In 2018, the average family of four in the Bay Area spent $1,200 – 1,600 per month on groceries. In 2022, the average has increased by over 25% to $1,6002,000 per month. Food tends to be one of the top three areas of spending for families after Home and Childcare. How much do you spend?
What is Food Inflation, and How Bad is it in the US?
Food inflation is the gradual rise of food prices over time. We expect it. In 1950, a gallon of milk
cost $0.83. Today, it costs over $3.50.
Recently, food inflation has increased dramatically. Supply chain issues and labor shortages have caused these increases. Food prices are also increasing due to natural weather events. Droughts have created water shortages that ripple through our food supply chain. Ranchers have to sell animals early or slaughter them, driving up the cost of beef, pork, and poultry. Farmers cannot irrigate, which reduces crop sizes.
One of our country’s primary measures of inflation is the Consumer Price Index (CPI). This index measures the change in the price of consumer goods over time. The Food at Home index rose 6.5% in 2021 according to the Bureau of Labor Statistic’s Consumer Price Index. The index for meat, poultry, fish, and eggs saw a staggering 12.5% increase. Thankfully, alcohol was up only 2.3%. This is why the same bag of groceries used to cost $50 costs much more.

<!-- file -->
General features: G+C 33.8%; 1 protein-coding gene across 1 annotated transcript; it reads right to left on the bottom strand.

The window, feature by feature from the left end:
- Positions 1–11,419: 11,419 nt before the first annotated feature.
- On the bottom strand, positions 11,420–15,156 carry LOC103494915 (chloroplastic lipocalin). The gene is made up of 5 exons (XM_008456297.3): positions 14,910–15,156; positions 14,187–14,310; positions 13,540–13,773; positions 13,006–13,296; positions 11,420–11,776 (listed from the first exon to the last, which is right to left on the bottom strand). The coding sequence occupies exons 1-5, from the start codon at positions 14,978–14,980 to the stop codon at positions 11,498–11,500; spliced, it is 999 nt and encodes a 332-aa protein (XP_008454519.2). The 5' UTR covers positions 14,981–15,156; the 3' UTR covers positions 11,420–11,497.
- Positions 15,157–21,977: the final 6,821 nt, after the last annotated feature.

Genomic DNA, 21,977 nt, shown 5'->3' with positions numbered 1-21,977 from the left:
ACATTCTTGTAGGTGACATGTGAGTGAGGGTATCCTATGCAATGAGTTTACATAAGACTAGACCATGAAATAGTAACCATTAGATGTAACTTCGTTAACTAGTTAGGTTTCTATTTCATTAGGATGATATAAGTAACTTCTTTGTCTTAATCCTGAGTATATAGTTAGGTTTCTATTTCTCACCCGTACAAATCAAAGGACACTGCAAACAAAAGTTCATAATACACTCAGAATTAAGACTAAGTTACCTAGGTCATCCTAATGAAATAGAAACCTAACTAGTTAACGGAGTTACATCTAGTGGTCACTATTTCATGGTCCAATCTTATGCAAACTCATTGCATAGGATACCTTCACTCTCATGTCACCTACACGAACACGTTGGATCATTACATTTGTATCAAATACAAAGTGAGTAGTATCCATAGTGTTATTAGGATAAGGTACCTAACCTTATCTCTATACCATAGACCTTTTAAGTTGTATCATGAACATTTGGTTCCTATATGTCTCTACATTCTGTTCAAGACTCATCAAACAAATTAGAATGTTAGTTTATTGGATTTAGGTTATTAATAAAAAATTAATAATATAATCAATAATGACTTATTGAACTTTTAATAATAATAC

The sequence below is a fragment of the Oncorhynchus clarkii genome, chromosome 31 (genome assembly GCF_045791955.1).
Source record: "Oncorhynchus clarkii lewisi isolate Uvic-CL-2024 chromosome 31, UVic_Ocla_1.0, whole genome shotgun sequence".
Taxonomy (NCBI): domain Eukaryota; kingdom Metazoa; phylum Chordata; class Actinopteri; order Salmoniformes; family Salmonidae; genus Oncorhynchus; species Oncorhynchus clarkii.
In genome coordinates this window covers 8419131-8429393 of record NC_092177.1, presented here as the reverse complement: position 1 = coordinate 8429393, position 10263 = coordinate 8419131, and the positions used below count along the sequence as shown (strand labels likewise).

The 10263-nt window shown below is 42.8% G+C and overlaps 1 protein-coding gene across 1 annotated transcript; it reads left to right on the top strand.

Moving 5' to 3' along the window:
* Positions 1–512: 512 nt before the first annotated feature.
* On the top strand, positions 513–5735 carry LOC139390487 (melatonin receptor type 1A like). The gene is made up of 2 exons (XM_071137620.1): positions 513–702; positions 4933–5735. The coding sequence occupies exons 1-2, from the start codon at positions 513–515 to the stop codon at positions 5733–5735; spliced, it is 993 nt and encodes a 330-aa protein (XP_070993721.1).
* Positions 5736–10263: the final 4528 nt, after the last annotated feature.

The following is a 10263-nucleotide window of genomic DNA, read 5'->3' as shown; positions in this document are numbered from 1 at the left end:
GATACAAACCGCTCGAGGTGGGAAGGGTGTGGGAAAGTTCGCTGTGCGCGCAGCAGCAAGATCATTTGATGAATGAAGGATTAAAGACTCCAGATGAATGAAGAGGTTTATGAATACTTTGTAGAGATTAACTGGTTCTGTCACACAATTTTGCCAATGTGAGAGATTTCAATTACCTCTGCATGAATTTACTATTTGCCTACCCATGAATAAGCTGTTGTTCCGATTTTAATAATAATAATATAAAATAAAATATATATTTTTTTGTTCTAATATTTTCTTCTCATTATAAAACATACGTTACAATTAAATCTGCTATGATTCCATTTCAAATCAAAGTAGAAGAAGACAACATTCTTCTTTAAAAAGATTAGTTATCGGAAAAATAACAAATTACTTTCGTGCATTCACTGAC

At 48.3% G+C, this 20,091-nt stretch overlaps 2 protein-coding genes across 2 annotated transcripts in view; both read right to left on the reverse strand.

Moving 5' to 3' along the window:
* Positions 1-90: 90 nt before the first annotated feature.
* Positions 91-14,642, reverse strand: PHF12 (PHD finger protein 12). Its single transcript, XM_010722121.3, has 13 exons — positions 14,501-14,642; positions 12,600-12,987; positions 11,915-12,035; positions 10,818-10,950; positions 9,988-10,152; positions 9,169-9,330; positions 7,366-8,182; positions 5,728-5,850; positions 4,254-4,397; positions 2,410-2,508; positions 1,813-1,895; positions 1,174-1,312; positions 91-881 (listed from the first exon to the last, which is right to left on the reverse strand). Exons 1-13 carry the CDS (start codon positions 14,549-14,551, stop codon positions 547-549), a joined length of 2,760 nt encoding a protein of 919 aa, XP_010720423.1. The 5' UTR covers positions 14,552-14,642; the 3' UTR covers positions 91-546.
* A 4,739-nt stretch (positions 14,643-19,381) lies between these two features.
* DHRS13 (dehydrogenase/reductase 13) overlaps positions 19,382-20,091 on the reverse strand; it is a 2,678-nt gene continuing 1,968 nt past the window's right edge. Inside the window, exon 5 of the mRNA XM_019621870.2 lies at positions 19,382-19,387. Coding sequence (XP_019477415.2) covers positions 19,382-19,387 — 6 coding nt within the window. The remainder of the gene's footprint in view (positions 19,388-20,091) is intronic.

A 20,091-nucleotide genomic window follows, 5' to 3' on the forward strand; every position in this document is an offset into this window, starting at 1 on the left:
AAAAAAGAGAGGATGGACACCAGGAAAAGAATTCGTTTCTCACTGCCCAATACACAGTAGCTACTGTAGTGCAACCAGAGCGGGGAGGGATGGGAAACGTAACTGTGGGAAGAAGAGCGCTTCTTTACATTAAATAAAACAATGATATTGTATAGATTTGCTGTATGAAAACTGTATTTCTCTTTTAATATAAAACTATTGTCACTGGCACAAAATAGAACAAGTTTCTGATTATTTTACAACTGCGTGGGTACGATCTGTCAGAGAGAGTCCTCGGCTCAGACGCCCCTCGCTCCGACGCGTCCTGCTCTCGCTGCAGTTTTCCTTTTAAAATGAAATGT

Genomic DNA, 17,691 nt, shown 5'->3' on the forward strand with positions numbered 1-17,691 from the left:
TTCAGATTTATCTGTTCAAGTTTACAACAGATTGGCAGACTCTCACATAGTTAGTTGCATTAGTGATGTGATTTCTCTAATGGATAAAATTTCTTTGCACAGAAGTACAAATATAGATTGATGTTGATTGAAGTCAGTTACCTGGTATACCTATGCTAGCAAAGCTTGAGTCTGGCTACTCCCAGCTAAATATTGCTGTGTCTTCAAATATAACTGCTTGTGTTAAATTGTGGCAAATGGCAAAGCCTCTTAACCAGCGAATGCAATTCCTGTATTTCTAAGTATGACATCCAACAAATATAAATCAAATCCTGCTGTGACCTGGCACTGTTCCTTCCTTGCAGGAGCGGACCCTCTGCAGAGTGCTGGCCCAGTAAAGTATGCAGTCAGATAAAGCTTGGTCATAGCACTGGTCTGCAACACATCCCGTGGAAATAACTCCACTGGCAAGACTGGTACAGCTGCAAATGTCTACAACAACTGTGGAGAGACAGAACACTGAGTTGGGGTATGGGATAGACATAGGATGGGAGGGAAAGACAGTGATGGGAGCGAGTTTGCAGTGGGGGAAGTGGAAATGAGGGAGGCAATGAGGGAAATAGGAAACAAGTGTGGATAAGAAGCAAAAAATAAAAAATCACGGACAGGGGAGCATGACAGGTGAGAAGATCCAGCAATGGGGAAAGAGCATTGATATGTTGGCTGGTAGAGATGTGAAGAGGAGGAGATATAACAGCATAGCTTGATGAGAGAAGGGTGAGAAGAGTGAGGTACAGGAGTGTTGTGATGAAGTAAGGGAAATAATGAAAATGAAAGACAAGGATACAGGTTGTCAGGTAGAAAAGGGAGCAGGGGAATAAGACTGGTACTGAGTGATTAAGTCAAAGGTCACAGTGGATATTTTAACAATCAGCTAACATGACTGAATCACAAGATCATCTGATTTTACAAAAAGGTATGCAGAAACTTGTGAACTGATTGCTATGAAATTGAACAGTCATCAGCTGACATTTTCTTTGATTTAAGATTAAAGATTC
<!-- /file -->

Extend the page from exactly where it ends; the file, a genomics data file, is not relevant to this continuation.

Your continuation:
How to Combat Food Inflation
The best way to combat food inflation is to cut costs on what you’re already buying. Here are five tips to curb food inflation while still getting what you need.
Buy in Bulk
Wholesale membership stores like Sam’s Club and Costco offer deep savings when you buy in bulk. The purchase might sting your wallet, but it will save you from more frequent shopping. If you have the space, buying in bulk for household essentials like toilet paper and paper towels, canned goods, and frozen foods can save you money. To keep that savings, don’t throw a new TV or air purifier in the cart.
Spot the Deals
Deals like ‘buy one get one free can be a gift during times of higher than average food cost. These kinds of deals are especially great when you can freeze it or it is shelf stable. Anything you can find on sale today and use later helps to lower future grocery bills.
Ditch the Name Brands
There is often little to no difference between name-brand products and store-brand alternatives, except the price. While savings on an individual product may seem insignificant, it adds up.
Spend More on What Matters Most
Determine what matters most and spend in those areas. That often means figuring out where you’re not willing to compromise on quality. For example, I’m picky about my nut butters. I’m willing to spring for the $9 jar of almond butter because it tastes better than the generic brand.
Use Apps and Rewards Programs to Save
Apps like Ibotta can get you cashback on grocery items you’re already buying. For a few dollars savings on each trip, it may be worth taking time to find apps that offer cashback or coupons before you head out to the store.
Many grocery stores also offer loyalty rewards programs that are often free to sign up. The rewards may add up to discounts on your bill or fuel points for cheaper fill ups. I use Safeway Rewards and tend to double my savings by using the app before I check out.
Taking small steps to decrease your grocery bill helps reduce food spending. To save money, buy in bulk, spot deals, ditch name brands, prioritize quality, and use apps or rewards programs. Every bit helps when prices are surging, and sometimes many small changes make the biggest impact.